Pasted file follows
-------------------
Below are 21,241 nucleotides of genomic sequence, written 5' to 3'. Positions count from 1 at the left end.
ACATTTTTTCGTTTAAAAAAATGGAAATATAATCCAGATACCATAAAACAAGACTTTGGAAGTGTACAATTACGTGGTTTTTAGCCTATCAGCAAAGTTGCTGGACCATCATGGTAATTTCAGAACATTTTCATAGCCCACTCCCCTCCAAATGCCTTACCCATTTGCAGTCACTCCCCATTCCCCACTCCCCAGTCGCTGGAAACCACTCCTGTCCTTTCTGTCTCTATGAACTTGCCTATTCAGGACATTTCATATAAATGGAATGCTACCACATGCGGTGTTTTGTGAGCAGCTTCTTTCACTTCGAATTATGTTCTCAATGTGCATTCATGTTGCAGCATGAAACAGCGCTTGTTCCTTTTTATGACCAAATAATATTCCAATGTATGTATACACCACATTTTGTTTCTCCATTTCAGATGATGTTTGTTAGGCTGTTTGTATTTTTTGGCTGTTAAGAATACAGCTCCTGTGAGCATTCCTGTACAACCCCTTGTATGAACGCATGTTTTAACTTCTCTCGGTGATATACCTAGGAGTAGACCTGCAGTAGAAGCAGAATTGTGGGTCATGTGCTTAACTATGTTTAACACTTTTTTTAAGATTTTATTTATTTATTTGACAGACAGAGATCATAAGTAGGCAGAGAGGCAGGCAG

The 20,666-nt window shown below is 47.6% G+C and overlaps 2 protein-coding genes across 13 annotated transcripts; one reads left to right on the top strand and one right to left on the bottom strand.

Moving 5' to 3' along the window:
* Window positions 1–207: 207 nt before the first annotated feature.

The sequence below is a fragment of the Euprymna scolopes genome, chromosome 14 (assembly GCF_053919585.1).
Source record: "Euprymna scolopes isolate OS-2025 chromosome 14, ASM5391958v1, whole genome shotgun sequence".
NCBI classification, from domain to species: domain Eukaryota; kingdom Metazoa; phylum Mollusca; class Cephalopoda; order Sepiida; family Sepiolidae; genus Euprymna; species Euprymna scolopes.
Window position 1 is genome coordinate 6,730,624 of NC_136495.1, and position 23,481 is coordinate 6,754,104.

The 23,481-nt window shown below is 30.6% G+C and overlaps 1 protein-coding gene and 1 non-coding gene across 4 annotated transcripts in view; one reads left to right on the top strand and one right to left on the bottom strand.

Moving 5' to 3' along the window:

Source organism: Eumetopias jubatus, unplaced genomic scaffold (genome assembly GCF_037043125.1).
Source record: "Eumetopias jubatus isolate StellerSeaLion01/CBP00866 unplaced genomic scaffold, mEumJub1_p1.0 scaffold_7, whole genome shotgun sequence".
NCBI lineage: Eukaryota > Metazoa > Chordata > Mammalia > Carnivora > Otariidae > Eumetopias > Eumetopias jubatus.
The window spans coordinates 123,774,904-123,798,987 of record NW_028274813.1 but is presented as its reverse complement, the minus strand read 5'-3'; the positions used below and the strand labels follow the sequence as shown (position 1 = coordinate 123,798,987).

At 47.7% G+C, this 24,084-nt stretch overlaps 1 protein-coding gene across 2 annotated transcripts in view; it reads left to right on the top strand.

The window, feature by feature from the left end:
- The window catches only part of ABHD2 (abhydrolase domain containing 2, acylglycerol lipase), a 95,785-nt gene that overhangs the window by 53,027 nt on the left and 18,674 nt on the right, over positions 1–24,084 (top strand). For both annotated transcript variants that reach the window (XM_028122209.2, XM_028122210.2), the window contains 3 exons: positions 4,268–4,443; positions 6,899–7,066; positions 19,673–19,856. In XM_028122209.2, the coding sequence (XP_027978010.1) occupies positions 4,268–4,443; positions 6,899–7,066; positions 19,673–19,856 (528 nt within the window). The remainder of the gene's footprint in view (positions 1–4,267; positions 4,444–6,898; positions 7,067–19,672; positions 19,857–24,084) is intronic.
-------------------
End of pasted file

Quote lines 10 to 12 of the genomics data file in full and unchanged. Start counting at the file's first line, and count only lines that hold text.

The 23,481-nt window shown below is 30.6% G+C and overlaps 1 protein-coding gene and 1 non-coding gene across 4 annotated transcripts in view; one reads left to right on the top strand and one right to left on the bottom strand.

Moving 5' to 3' along the window:

Source organism: Eumetopias jubatus, unplaced genomic scaffold (genome assembly GCF_037043125.1).